Every year, approximately 1.7 million people in the US suffer a traumatic brain injury (TBI), and another 795,000 sustain an acquired brain injury (ABI). As a result of these injuries, more than 3.1 million children and adults in the country have some form of lifelong disability. Many of these head injuries—and disabilities—could be prevented.
Types of Head Injuries
Head injuries can be either external or internal. External injuries affect only the scalp. They may cause a “goose egg,” which occurs when the veins in the scalp leak fluid into or under the scalp. Goose eggs generally look bruised or discolored, but the swelling should subside after a few days. It’s important to remember that the scalp is filled with blood vessels, so cuts to the scalp tissue may seem to bleed heavily and look worse than they really are.
Internal injuries, on the other hand, may be more difficult to diagnose. A blow to the head can cause bruising and swelling of the brain, which may not result in any outward signs of injury. This type of damage is called a traumatic brain injury. A TBI may be very mild, or it could be extremely severe. Concussions account for about 75% of TBI, making them the most common injury in this category.
The most common causes of TBI vary by patient age. For instance, among school-age children, concussions due to sports are more common, while falls cause TBI more often among older adults. Meanwhile automobile accidents are a leading cause of TBI among people of all age groups. Here are some tips to protect you and your family from sustaining a TBI:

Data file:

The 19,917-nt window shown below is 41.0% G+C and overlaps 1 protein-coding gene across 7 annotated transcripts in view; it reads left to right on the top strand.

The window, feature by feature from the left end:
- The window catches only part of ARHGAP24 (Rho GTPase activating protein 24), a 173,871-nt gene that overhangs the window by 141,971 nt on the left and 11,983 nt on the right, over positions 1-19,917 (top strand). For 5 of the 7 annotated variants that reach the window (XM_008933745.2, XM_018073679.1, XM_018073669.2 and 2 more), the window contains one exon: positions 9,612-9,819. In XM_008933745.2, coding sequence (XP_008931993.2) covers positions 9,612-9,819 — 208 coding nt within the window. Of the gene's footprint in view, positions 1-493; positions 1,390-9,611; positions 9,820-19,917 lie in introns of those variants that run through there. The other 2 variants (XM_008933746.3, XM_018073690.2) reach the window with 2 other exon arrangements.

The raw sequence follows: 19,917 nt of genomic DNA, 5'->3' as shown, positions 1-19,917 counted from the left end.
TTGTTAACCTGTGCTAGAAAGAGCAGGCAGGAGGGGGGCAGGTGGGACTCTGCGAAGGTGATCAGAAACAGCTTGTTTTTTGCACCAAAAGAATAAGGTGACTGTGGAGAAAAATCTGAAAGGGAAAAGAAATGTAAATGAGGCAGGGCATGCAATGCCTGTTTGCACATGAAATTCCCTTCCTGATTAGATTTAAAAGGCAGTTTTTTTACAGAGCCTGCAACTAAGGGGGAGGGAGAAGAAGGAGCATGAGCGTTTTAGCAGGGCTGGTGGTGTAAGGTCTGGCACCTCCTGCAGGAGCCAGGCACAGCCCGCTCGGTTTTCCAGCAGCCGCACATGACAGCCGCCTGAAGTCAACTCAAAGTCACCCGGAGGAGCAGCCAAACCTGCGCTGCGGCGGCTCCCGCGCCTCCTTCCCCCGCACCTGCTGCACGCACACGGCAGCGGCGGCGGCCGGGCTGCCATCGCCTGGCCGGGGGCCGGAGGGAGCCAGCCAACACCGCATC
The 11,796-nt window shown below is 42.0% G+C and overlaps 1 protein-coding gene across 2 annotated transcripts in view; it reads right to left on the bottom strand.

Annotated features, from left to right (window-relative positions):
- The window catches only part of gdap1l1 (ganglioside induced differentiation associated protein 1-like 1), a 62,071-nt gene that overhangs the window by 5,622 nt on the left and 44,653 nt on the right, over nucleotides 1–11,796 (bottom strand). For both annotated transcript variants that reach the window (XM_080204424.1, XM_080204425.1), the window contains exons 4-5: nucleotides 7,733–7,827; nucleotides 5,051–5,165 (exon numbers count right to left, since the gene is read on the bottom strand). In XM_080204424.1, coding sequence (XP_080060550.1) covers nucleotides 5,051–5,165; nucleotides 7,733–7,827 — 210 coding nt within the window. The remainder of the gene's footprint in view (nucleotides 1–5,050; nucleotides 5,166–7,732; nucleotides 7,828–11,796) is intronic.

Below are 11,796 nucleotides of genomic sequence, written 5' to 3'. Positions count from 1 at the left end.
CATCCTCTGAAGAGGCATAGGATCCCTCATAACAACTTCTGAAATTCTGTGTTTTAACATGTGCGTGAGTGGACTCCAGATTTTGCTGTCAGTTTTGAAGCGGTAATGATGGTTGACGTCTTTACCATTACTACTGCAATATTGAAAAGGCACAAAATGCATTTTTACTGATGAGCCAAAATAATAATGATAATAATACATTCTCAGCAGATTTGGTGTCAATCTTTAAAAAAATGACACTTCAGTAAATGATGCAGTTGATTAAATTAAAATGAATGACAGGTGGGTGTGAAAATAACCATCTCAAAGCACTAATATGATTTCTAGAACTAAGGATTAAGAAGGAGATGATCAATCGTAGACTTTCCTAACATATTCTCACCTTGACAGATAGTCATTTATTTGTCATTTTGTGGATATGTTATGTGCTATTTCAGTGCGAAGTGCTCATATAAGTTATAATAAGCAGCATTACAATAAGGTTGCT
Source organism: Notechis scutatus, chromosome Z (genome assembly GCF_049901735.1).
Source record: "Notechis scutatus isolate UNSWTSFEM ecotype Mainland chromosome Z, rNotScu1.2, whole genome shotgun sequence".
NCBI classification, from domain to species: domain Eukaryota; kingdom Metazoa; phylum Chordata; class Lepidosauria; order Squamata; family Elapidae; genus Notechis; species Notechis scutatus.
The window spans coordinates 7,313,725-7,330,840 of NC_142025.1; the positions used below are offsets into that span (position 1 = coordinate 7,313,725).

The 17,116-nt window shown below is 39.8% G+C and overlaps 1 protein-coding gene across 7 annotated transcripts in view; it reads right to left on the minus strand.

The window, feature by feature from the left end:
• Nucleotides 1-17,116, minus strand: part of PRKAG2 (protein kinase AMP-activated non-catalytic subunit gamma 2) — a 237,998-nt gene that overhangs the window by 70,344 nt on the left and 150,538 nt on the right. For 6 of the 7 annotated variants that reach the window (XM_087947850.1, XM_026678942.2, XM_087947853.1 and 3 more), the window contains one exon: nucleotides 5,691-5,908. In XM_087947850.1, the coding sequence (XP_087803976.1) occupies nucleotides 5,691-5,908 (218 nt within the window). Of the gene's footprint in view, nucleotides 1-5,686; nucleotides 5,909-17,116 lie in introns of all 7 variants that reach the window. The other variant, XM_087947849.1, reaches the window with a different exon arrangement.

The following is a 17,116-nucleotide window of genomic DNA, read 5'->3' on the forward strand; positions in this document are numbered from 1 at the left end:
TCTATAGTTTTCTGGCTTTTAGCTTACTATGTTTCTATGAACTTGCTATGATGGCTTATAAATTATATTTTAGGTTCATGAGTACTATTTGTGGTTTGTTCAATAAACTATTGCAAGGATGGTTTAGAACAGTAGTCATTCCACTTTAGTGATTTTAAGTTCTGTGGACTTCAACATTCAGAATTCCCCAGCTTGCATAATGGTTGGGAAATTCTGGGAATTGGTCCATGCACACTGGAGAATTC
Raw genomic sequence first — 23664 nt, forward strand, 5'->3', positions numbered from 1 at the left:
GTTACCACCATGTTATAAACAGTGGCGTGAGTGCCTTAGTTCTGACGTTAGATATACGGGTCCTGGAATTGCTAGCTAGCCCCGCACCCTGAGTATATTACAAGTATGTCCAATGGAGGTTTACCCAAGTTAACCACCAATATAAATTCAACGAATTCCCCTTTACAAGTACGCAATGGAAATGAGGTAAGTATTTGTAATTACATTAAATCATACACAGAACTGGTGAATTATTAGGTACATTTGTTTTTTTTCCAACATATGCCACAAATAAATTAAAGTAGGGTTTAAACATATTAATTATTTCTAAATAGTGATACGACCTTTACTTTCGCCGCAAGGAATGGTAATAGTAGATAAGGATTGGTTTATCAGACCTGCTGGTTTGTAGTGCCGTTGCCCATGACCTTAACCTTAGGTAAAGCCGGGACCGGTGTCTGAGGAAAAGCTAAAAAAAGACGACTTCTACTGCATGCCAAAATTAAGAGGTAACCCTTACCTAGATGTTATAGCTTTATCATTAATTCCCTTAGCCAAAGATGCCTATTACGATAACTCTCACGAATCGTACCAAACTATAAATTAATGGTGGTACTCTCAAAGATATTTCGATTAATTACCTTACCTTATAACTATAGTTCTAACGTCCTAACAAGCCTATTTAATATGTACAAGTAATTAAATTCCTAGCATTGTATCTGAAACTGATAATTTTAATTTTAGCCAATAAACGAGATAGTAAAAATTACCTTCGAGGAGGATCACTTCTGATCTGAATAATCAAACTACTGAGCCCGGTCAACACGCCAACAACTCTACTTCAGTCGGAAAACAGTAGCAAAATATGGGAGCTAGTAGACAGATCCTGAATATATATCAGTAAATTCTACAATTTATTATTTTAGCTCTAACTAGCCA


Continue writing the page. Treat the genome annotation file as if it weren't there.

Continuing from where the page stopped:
· Always wear a seat belt when using a motorized vehicle. Use appropriate child restraints (car seat, booster, or seat belt) for all children.
· Never drive under the influence of any substances or alcohol.
· Store firearms unloaded in a locked safe or cabinet, and keep ammunition in a separate, secure location.
· Make sure that family members wear helmets for contact sports and activities such as bike riding, skateboarding, or playing baseball.
· Remove tripping hazards in the home and in the yard. Indoors, extension cords and area rugs are frequent culprits. Outside, garden hoses and misplaced toys can be dangerous.
· Cover playground surfaces with a shock-absorbing material (wood chips, mulch, sand or rubberized surface).
For more information on protecting your family from head injuries, visit us at Lawnwood Regional Medical Center and Heart Institute. As a Level 2 Trauma Center, we’re equipped to respond to TBI and any other injury or illness. Call Consult-a-Nurse® at 1-800-382-3522 for answers to your health questions and free referrals to physicians in the Fort Pierce area.